"This is a deeply moving and timely book. In a world in which social justice too often devolves into posturing or verbal expressions of outrage, these authors analyze how Judaism, Christianity, and Islam use charity to attend to inequality and injustice and repair the world. Attention is paid to both the success and the limits of charitable giving over the ages. This study should have wide appeal and utility not only because of its multi- and interdenominational approach but also because of its unique combination of theoretical, historical, and theological perspectives."
-LAURA ARNOLD LEIBMAN, Reed College
"This interdisciplinary collection contains sophisticated perspectives on the underappreciated topic of charity. Theoretically fresh and historically sweeping, these essays offer rewarding case studies, cross-cultural and denominational comparisons, and insights into the workings, achievements, and limits of charitability."
-JONATHAN SCHORSCH, University of Potsdam
Perspectives on Interculturality: The Construction of Meaning in Relationships of Difference, edited by Michal Jan Rozbicki (History and the Center for Intercultural Studies) has been published in April 2015. The intercultural occurs in the space between two or more distinct cultures that encounter each other, an area where meaning is translated and difference is negotiated. A systemic understanding of this highly complex process calls for interdisciplinary approaches, but scholars are often constrained by conventionalized conceptual languages of their disciplines, and by the incommensurability of frameworks of knowledge. This volume brings together international scholars from diverse disciplines to reflect on the phenomenon of interculturality and to share methods of interpreting it.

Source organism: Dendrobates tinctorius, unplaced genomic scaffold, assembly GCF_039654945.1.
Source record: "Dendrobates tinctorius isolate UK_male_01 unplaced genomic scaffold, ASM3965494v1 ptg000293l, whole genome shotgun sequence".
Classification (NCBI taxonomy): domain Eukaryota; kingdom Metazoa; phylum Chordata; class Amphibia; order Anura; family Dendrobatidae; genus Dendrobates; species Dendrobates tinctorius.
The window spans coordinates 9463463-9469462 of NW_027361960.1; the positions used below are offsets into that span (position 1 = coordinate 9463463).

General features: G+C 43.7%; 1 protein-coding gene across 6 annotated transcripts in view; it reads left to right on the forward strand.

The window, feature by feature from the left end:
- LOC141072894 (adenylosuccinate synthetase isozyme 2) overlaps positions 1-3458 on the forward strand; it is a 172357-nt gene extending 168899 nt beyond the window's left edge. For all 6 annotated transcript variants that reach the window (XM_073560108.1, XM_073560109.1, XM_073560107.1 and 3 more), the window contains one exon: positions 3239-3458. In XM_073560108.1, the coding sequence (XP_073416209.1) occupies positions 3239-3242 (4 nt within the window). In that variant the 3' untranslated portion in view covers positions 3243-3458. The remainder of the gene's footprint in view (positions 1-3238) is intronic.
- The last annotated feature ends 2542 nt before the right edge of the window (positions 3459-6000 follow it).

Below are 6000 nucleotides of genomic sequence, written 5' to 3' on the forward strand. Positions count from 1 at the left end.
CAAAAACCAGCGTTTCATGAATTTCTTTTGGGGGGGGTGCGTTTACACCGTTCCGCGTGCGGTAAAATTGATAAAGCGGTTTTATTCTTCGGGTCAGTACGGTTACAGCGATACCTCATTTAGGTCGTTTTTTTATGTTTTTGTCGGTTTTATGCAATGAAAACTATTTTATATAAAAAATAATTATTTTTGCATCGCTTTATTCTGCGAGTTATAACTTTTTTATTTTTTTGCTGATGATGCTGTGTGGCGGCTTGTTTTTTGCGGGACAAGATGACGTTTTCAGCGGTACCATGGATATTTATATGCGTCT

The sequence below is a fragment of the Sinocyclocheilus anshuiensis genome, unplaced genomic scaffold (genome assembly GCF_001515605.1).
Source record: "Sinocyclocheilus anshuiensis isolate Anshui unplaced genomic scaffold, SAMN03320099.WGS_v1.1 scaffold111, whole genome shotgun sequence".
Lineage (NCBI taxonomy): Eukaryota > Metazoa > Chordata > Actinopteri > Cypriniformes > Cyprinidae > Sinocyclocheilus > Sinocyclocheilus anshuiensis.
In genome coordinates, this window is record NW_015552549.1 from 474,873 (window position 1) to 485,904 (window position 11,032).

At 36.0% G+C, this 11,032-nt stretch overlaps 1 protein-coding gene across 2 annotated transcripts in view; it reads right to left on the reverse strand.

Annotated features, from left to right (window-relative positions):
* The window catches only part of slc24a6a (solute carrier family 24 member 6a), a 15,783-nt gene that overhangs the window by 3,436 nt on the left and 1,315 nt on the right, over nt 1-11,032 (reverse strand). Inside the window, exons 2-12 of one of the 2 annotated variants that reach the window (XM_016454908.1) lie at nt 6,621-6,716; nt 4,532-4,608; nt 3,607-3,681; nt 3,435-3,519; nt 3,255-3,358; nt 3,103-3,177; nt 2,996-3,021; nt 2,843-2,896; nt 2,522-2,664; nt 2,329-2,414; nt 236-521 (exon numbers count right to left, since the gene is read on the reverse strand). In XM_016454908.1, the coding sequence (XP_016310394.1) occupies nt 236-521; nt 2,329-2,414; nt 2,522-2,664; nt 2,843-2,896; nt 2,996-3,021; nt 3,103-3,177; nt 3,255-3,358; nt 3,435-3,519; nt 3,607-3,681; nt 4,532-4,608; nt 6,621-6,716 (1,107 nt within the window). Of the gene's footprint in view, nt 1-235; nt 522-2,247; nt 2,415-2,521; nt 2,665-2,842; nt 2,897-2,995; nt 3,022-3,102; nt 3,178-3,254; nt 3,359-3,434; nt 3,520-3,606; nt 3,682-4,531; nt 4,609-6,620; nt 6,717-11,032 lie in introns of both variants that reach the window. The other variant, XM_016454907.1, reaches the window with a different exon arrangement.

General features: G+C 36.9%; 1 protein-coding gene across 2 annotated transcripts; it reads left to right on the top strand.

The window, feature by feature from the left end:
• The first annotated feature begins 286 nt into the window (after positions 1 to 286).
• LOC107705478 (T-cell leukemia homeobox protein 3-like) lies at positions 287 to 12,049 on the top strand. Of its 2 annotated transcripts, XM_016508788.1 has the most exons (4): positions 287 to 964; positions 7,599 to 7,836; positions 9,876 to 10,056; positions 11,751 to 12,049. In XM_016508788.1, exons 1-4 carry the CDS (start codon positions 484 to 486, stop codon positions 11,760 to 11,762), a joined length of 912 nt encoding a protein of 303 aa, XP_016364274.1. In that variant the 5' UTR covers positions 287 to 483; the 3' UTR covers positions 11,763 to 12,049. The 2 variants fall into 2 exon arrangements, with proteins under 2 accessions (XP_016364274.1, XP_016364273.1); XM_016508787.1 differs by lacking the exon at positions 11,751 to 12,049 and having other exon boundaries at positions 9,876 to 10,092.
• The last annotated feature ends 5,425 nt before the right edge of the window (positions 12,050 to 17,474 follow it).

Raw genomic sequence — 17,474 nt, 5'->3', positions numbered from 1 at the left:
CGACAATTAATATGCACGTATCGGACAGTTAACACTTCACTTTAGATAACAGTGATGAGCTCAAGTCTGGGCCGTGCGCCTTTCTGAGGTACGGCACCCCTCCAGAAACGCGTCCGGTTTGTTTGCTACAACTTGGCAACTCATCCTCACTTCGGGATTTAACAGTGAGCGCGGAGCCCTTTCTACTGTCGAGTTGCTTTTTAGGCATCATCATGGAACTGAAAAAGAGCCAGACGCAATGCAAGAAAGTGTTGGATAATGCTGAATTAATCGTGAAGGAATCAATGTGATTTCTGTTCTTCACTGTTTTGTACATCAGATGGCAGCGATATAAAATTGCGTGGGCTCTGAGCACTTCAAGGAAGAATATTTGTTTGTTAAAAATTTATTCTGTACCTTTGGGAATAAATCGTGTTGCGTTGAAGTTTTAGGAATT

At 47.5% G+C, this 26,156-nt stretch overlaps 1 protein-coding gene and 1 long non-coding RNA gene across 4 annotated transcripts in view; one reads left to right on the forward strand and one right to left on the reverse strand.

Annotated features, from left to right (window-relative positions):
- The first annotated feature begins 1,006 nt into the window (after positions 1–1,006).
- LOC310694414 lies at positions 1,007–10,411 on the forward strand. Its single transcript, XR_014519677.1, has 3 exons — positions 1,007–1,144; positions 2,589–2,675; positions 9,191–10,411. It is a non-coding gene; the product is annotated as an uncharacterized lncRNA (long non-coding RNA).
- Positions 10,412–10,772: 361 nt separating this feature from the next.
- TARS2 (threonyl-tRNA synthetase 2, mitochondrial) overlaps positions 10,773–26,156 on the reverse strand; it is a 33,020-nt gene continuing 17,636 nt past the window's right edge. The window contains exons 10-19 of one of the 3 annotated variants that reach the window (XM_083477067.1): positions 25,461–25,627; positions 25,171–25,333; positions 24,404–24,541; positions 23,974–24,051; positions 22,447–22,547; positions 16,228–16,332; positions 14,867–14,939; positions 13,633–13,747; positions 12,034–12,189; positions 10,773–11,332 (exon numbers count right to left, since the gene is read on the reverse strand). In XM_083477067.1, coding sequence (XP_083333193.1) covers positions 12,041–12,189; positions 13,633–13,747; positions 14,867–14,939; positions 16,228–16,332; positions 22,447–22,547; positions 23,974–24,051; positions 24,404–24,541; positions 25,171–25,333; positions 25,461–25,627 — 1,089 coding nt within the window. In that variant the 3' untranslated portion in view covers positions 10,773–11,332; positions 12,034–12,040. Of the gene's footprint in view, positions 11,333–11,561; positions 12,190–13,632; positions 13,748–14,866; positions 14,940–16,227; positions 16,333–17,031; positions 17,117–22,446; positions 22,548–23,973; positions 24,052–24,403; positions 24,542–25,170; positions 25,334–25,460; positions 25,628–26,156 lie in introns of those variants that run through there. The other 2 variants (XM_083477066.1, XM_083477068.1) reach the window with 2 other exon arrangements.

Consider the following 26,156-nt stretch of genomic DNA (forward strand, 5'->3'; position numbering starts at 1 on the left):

"This excellent volume covers the latest scholarship on the study and practice of interculturality from a number of related fields. It offers in-depth treatments of the complex and evolving notions of culture and interculturality. It stands out among other books in that it applies these concepts in a number of academic and professional settings, including translation studies, language teaching, and intercultural communication in healthcare, across geographic boundaries. This book is highly recommended to students and scholars of intercultural communication across disciplines, including applied linguistics, TESOL, and intercultural rhetoric, for its up-to-date scholarship and its thoughtful treatment of potential applications."